Evidence suggests that people with eczema tend to have an overactive immune system that responds to factors such as topical irritants or allergens by producing inflammation (Luschkova et al 2021, National Eczema Society 2023, NICE 2023a). These irritants and allergens are referred to as triggers. People tend to respond to different triggers.
Triggers that may cause eczema in children and young people include (NICE 2023a):
• Irritant allergens, such as soaps or detergents.
• Irritant clothing, for example made of synthetic fabrics or wool.
• Skin infections, including Staphylococcus aureus and Candida albicans.
• Contact allergens, such as perfume-based products and latex.
• Inhalant allergens, such as pollen and pet hair or fur.
• Extremes of temperature or excessive sweating following exercise.
• Concurrent illness and disruption to family life, for example teething, emotional stress, lack of sleep or ill health.
• Certain foods, such as milk, egg, wheat, soy and peanut.
Topical corticosteroids, such as hydrocortisone and betamethasone valerate, are used for maintenance treatment of chronic eczema and for treating flares (NICE 2023a). These medicines are available as creams, ointments, lotions, gels and/or scalp applications and range in potency from mild to very potent – very potent topical corticosteroids are not advised for use in children under the age of 12 years (NICE 2023a). In children under the age of 12 years, NICE (2023b) recommends a stepped approach whereby treatment can be stepped up or down according to the severity of symptoms (Table 1).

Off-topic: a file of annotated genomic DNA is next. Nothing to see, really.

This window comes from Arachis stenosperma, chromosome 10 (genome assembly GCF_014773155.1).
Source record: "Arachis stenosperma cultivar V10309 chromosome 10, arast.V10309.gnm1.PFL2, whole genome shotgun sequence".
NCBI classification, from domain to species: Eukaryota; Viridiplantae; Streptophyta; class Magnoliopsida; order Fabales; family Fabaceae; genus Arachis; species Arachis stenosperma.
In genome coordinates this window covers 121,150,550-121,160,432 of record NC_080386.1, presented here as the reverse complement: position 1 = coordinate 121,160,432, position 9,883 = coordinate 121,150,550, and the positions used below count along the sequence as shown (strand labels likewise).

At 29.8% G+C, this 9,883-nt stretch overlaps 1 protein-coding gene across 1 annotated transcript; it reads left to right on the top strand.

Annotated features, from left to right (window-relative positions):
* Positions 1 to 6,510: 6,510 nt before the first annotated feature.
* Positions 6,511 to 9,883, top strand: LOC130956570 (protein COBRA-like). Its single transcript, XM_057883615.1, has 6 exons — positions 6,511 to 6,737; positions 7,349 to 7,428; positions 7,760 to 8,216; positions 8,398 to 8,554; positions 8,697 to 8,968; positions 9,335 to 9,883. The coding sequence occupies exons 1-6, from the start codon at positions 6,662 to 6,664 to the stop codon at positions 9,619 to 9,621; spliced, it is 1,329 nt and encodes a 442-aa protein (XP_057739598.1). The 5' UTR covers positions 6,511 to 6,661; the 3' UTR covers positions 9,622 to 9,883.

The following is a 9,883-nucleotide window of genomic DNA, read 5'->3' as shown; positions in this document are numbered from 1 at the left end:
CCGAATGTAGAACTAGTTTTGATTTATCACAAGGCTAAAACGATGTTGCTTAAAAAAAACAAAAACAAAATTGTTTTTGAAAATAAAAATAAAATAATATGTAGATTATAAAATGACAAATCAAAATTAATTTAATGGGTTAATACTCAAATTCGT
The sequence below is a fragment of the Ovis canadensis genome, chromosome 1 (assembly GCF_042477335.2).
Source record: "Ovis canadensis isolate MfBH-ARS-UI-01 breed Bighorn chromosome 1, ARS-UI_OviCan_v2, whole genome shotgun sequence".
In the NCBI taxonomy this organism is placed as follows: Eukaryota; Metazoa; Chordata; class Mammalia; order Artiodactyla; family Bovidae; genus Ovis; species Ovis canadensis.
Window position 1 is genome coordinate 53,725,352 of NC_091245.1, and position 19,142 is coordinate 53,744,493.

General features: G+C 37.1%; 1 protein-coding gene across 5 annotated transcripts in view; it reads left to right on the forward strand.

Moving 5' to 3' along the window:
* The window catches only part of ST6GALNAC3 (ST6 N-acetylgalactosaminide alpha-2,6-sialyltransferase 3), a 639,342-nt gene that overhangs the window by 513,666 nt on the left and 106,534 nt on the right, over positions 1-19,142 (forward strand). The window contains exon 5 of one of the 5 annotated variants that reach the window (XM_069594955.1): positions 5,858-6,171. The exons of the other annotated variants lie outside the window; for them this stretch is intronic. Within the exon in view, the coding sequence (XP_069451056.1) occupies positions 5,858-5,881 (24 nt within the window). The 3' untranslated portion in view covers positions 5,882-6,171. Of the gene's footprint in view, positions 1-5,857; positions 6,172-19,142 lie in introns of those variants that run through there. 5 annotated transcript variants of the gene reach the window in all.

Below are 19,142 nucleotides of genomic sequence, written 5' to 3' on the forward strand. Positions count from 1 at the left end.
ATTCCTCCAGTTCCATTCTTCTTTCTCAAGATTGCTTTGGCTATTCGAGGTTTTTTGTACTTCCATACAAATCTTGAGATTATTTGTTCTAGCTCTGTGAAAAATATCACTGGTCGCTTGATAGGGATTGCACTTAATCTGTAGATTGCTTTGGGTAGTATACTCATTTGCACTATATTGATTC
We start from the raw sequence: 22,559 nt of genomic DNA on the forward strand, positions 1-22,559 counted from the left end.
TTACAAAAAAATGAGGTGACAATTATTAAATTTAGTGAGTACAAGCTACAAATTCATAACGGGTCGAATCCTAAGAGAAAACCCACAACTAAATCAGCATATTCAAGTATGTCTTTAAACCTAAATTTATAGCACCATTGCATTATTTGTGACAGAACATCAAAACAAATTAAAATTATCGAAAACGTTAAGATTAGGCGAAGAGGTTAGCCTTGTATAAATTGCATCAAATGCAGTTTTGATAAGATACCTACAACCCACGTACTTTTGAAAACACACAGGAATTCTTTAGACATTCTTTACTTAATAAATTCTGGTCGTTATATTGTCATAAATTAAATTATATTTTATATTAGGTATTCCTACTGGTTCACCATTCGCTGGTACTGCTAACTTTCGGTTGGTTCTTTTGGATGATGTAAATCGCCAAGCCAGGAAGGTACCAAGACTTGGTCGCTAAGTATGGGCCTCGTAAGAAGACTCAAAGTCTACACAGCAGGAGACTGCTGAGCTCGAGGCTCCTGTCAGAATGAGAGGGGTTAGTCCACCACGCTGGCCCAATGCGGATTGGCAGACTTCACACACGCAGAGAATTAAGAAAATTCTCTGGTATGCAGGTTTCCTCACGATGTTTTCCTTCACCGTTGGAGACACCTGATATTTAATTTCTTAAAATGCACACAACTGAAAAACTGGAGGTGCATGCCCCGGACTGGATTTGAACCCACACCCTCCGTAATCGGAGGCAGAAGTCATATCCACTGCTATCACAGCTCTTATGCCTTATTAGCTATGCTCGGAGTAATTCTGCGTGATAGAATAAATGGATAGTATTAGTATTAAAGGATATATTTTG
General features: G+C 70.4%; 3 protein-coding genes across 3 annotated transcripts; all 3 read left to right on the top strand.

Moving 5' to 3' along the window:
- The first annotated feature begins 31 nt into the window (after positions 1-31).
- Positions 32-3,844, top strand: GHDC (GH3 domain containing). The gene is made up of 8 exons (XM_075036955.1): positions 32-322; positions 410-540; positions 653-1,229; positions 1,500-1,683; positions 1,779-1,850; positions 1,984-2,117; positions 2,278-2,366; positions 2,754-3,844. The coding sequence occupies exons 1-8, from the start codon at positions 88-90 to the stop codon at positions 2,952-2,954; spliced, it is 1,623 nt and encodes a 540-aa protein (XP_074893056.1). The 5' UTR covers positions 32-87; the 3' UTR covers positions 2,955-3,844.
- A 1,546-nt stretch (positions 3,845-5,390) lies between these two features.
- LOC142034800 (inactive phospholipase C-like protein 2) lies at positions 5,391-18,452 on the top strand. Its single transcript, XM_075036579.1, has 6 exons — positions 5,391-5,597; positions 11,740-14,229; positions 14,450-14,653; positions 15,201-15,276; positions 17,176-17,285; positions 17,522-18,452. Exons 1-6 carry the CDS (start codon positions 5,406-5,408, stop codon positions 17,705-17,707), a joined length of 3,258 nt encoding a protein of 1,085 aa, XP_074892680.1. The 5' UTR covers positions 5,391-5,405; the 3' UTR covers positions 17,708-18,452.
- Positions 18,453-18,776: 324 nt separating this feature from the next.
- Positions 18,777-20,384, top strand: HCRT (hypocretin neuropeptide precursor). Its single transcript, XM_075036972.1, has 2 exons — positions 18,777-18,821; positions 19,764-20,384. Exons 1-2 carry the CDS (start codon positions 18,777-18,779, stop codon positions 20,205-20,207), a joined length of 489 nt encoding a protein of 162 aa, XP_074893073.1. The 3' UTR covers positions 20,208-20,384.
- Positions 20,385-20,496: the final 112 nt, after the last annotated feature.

|Severity of symptoms
(Adapted from National Institute for Health and Care Excellence 2023b)